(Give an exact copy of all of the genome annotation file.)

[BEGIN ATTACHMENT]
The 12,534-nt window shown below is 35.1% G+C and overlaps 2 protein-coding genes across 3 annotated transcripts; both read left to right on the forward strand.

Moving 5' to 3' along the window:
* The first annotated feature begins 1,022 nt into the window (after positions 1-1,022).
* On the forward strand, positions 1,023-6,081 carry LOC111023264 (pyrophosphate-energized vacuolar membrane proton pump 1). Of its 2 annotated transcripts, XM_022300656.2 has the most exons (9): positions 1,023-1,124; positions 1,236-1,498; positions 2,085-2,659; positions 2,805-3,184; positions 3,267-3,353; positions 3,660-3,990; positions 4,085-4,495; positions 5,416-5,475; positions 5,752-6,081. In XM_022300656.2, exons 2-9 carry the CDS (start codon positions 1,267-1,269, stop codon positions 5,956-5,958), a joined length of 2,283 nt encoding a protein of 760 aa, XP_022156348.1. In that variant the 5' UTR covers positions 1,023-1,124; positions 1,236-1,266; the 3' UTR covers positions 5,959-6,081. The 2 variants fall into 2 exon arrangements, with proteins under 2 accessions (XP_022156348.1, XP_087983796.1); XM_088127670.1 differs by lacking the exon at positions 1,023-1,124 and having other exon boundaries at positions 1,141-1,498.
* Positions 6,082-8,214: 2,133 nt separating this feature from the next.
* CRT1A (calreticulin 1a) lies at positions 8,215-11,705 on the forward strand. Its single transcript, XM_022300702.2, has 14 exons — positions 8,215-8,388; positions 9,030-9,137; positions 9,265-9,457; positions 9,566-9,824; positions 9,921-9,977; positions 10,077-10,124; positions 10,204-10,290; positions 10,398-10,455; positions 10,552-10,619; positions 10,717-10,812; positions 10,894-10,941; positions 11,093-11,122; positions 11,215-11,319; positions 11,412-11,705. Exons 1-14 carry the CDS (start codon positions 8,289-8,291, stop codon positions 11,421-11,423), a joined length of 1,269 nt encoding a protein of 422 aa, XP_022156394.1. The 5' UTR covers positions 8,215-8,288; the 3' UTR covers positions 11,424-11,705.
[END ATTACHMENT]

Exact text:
The 12,534-nt window shown below is 35.1% G+C and overlaps 2 protein-coding genes across 3 annotated transcripts; both read left to right on the forward strand.

Moving 5' to 3' along the window:
* The first annotated feature begins 1,022 nt into the window (after positions 1-1,022).
* On the forward strand, positions 1,023-6,081 carry LOC111023264 (pyrophosphate-energized vacuolar membrane proton pump 1). Of its 2 annotated transcripts, XM_022300656.2 has the most exons (9): positions 1,023-1,124; positions 1,236-1,498; positions 2,085-2,659; positions 2,805-3,184; positions 3,267-3,353; positions 3,660-3,990; positions 4,085-4,495; positions 5,416-5,475; positions 5,752-6,081. In XM_022300656.2, exons 2-9 carry the CDS (start codon positions 1,267-1,269, stop codon positions 5,956-5,958), a joined length of 2,283 nt encoding a protein of 760 aa, XP_022156348.1. In that variant the 5' UTR covers positions 1,023-1,124; positions 1,236-1,266; the 3' UTR covers positions 5,959-6,081. The 2 variants fall into 2 exon arrangements, with proteins under 2 accessions (XP_022156348.1, XP_087983796.1); XM_088127670.1 differs by lacking the exon at positions 1,023-1,124 and having other exon boundaries at positions 1,141-1,498.
* Positions 6,082-8,214: 2,133 nt separating this feature from the next.
* CRT1A (calreticulin 1a) lies at positions 8,215-11,705 on the forward strand. Its single transcript, XM_022300702.2, has 14 exons — positions 8,215-8,388; positions 9,030-9,137; positions 9,265-9,457; positions 9,566-9,824; positions 9,921-9,977; positions 10,077-10,124; positions 10,204-10,290; positions 10,398-10,455; positions 10,552-10,619; positions 10,717-10,812; positions 10,894-10,941; positions 11,093-11,122; positions 11,215-11,319; positions 11,412-11,705. Exons 1-14 carry the CDS (start codon positions 8,289-8,291, stop codon positions 11,421-11,423), a joined length of 1,269 nt encoding a protein of 422 aa, XP_022156394.1. The 5' UTR covers positions 8,215-8,288; the 3' UTR covers positions 11,424-11,705.